How to Add a Work or School Account to Windows 10 or 11


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I juggle a few different accounts in Windows. I use a Microsoft account to sign in to Windows 10 and 11, through which I also receive emails and maintain a calendar. And I’m using a domain-based work account that accesses its own email as well as my appointments and calendar contacts. This scenario may be similar for those of you who have worked from home during the pandemic and may have used your own personal devices for work.

In this case, you may already have a personal Windows PC configured with a Microsoft account or a local account. But imagine that you want to use this same computer to manage your account and your work or school access.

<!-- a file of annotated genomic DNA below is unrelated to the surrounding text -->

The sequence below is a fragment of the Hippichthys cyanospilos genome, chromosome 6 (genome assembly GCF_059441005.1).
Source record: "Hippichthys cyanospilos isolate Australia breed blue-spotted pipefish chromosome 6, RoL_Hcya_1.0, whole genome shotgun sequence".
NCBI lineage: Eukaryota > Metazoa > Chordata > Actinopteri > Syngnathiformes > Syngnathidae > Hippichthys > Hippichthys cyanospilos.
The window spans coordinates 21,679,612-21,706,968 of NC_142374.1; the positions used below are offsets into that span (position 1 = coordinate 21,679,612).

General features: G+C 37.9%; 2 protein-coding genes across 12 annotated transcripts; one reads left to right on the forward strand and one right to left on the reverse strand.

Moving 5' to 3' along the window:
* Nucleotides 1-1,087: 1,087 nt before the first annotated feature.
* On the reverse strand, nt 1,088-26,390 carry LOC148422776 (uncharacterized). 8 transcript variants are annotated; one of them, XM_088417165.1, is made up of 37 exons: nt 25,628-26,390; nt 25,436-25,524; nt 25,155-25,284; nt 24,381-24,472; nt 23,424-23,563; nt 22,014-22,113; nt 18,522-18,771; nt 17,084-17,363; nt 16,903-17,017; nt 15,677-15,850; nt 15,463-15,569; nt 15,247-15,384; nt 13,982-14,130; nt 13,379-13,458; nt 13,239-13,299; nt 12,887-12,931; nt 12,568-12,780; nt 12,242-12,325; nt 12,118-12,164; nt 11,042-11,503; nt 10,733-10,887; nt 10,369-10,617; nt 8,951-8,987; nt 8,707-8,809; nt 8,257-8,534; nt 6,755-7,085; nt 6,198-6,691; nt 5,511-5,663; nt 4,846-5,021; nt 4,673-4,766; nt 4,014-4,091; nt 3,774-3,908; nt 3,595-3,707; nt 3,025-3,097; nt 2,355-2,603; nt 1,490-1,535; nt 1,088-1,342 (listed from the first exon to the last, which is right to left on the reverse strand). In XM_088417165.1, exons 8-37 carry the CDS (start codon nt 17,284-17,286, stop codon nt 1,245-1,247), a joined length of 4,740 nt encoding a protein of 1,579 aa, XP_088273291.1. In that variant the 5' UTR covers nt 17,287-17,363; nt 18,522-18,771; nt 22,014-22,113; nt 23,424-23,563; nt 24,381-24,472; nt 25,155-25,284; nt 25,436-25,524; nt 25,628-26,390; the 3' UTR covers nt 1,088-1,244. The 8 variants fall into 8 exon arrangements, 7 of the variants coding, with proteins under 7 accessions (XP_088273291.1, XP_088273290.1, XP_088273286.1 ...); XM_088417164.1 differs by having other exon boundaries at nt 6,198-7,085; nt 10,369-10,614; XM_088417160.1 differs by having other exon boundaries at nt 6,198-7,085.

Assuming this type of setup is successful with your IT people, you have several options depending on what you want to access and who will be managing your computer.

Also: How to Use Microsoft Authenticator as a Password Manager

If you want to view your work emails, contacts, and calendar, and the computer you’re using is a personal PC that you own and manage, you can simply add the email account to your computer. But if you want your PC to join your corporate network where it will be managed to some extent by your organization for security updates and other policies, you can add the PC to your Active Directory domain. Obviously, this is a decision that you will discuss and coordinate with your IT staff.

As another route, you may be a student or taking classes, and you have a dedicated school account through which you receive emails and schedule appointments. You want to add your school account to your personal PC at home. It is also doable.